If you meet the buddha . . .

What about Zen? The Dark Zen website offers a new/old version of the teaching that bears a striking similarity to the classic via negativa of the West. Rather than maintaining that a sudden enlightenment experience is the final goal, writers on this site claim that it is only the first stage. Descriptions of subsequent stages of mystical experience are reminiscent of The Cloud of Unknowing or St. John of the Cross’s Dark Night.

In this, they claim to have returned to the roots of Chan (Chinese Zen), and they may be right. Linji (Rinzai) admonished his disciples that “Mind is without form and pervades the ten directions. In the eye it is called seeing, in the ear hearing, in the nose it smells odors, in the mouth it holds converse, in the hands it grasps and seizes, and in the feet it moves and runs. Fundamentally it is a single subtle radiance, divided into six sensory perceptions. Yet since this mind is nothing, it is free, wherever one is!” (Ruth Fuller Sasaki, tr., The Recorded Sayings of Ch’an Master Lin-chi Hui-chao of Chen Prefecture. Institute for Zen Studies, 1975, p. 9.)

What I particularly like about the site, however, is the number of good, critical articles. This seems to be one school that is able to take an unflinching look at Zen’s authoritarian tendencies, as well as what our anti-intellectual, consumer culture has made of it.

“Taking a quick sample of popular Buddhist literature, including slick magazines like Shambhala Sun or Tricycle, from what I can surmise, the profane product they’re all trying hard to sell is how to feel good or the same, how do I restore and keep myself in a state of feeling good about myself?”
Zenmar, “Modern Buddhism: Sacred or Profane?”

“It is fashionable among practitioners in the West to consider critical thought as “un-Zen.” With this view in place, the entire spectrum of permissible thought is now caught and limited within Zen’s mythological presentation, which was a completed creation by the eleventh century in China. Analysis or active use of “the discriminating mind” is frowned upon, or worse, it is viewed as a sign of having too large an ego. Any genuine interpretation or questioning of the meaning of Dharma transmission, lineage, the Zen roshi, their place in the institution, their accountability, and so on is made to seem absurd. The idea and ritual of Dharma transmission rather than the meaning or content of that transmission, becomes the prominent and meaningful fact. Zen elevates its leaders to super-human status, then emphasizes that we should be obedient and subservient to a powerful and supremely accomplished authority figure, precisely because he is powerful and supremely accomplished. Is it any wonder that the inevitable abuses that we have seen for the last thirty years should follow?”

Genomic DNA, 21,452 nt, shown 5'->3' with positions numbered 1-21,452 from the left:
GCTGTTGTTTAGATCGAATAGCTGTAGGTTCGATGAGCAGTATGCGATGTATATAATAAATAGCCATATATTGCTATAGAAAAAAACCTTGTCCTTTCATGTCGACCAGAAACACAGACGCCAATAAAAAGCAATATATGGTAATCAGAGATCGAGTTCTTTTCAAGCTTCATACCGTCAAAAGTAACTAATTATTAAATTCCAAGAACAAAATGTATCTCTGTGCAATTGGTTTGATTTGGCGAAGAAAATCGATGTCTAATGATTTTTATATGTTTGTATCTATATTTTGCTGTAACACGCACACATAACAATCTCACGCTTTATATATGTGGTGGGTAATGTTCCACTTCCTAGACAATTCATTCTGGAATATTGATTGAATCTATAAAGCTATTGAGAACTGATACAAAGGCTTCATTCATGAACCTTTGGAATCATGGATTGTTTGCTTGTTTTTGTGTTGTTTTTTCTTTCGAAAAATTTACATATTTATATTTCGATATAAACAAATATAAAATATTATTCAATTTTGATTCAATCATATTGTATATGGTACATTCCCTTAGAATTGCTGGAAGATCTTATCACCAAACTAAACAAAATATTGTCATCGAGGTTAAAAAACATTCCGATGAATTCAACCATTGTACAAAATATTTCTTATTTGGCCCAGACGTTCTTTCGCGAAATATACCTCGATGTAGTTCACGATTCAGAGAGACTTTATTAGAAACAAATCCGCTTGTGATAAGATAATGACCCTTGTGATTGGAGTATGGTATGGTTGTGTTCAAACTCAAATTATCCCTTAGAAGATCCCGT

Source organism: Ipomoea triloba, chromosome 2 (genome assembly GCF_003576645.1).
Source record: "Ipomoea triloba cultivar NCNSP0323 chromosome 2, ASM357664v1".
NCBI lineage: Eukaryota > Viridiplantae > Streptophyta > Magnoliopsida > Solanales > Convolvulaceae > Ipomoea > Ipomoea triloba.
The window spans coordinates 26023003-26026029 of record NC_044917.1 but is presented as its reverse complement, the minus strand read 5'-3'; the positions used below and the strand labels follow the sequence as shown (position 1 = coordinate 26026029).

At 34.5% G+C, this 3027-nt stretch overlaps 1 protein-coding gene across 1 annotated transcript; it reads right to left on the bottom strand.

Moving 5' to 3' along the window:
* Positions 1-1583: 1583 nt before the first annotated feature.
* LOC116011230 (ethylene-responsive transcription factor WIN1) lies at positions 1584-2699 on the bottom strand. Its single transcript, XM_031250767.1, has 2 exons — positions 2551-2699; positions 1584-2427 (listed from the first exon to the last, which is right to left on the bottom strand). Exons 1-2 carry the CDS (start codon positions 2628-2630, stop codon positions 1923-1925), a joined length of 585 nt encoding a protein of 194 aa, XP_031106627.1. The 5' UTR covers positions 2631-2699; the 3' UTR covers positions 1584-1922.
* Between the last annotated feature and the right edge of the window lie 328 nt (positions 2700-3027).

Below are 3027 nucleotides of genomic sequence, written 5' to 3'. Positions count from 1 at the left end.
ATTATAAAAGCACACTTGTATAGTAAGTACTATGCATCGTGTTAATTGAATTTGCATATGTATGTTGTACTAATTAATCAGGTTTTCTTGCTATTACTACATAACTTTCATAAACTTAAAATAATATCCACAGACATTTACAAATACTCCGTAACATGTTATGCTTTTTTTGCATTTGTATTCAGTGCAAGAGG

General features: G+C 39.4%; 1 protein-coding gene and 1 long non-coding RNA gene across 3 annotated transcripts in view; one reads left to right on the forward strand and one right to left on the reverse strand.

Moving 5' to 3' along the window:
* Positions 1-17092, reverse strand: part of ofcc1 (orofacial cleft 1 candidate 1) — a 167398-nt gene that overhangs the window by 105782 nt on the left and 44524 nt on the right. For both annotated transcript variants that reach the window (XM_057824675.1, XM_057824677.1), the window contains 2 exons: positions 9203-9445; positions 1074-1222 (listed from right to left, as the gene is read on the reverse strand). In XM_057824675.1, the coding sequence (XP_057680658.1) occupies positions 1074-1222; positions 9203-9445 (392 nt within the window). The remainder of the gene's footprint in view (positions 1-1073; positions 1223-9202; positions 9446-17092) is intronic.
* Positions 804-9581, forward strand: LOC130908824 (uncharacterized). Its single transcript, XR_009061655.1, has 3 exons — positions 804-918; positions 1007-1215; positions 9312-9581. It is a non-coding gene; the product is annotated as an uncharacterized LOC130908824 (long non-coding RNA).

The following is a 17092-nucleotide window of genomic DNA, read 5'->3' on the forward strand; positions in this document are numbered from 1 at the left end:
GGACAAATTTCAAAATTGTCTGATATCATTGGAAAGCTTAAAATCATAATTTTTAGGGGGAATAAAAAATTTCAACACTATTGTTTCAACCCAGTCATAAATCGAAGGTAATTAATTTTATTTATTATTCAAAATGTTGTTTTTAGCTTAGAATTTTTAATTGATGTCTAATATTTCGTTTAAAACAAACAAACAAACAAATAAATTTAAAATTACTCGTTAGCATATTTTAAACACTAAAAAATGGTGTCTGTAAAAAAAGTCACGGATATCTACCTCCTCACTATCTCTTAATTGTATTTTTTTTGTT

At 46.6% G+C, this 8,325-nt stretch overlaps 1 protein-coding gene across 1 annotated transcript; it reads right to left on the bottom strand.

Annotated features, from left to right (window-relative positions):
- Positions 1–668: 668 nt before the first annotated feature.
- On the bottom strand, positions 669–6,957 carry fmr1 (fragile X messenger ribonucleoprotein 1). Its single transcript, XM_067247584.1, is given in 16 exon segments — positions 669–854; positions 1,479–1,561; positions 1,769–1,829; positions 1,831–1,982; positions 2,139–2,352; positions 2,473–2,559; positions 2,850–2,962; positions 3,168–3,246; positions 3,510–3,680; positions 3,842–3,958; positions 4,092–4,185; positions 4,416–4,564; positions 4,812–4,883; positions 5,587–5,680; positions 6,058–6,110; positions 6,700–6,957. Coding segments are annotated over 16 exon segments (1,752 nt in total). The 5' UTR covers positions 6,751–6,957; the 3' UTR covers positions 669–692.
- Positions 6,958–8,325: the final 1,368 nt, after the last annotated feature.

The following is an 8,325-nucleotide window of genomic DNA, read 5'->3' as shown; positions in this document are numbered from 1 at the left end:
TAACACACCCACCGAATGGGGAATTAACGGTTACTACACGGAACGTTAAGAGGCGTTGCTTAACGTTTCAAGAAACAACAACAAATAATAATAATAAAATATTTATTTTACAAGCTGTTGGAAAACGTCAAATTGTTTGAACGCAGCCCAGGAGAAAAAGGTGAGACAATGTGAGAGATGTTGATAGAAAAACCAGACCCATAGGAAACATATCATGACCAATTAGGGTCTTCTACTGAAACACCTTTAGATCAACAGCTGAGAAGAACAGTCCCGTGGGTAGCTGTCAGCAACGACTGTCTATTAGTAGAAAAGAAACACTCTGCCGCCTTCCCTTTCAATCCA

Stuart Lachs, “Richard Baker and the Myth of the Zen Roshi”

“The idea that Zen’s emphasis on wisdom while only giving lip service to compassion in reality is then about power is an idea that I have just begun to examine.” (Ibid.) This is a very interesting point. I am reminded of a quote, which I just came across, by the psychologist Adolph Guggenbuhl-Craig (The Emptied Soul): “Those who cannot love want power.”

When I lived in Japan, I found myself drawn much more to the Pure Land sects, especially Jodo Shinshu. They dispensed with monasteries entirely and, along with the followers of Nichiren, were the first to pay any attention to the common people. They put much more of an emphasis on compassion and on something called Other-power (tariki), analogous to the Christian concept of grace.

Many of the Zennists themselves have historically acknowledged the fairness of the Pure Land sects’ critiques of their practices: that they are available only to an elite few, and that they place too strong an emphasis on individual power (jiriki). In China, Chan was eventually supplanted almost entirely by Pure Land sects. In Korea, Zen or Seon evolved into something more moderate and humane than what it became in Japan under the patronage of the samurai.

“In Korean Zen, the equivalent of roshi/Zen master, the pangjang, is surprisingly an elected position and carries an initial ten-year term… If the master does not perform adequately, a petition by fifty monks would be enough to have a recall vote… A monk’s affinities are more with his fellow meditation monks than with a specific master”. – The Zen Monastic Experience, Robert E. Buswell, Princeton University Press, 1992, cited in Stuart Lachs, “Coming Down from the Zen Clouds: A Critique of the Current State of American Zen”
Yay for the Koreans!

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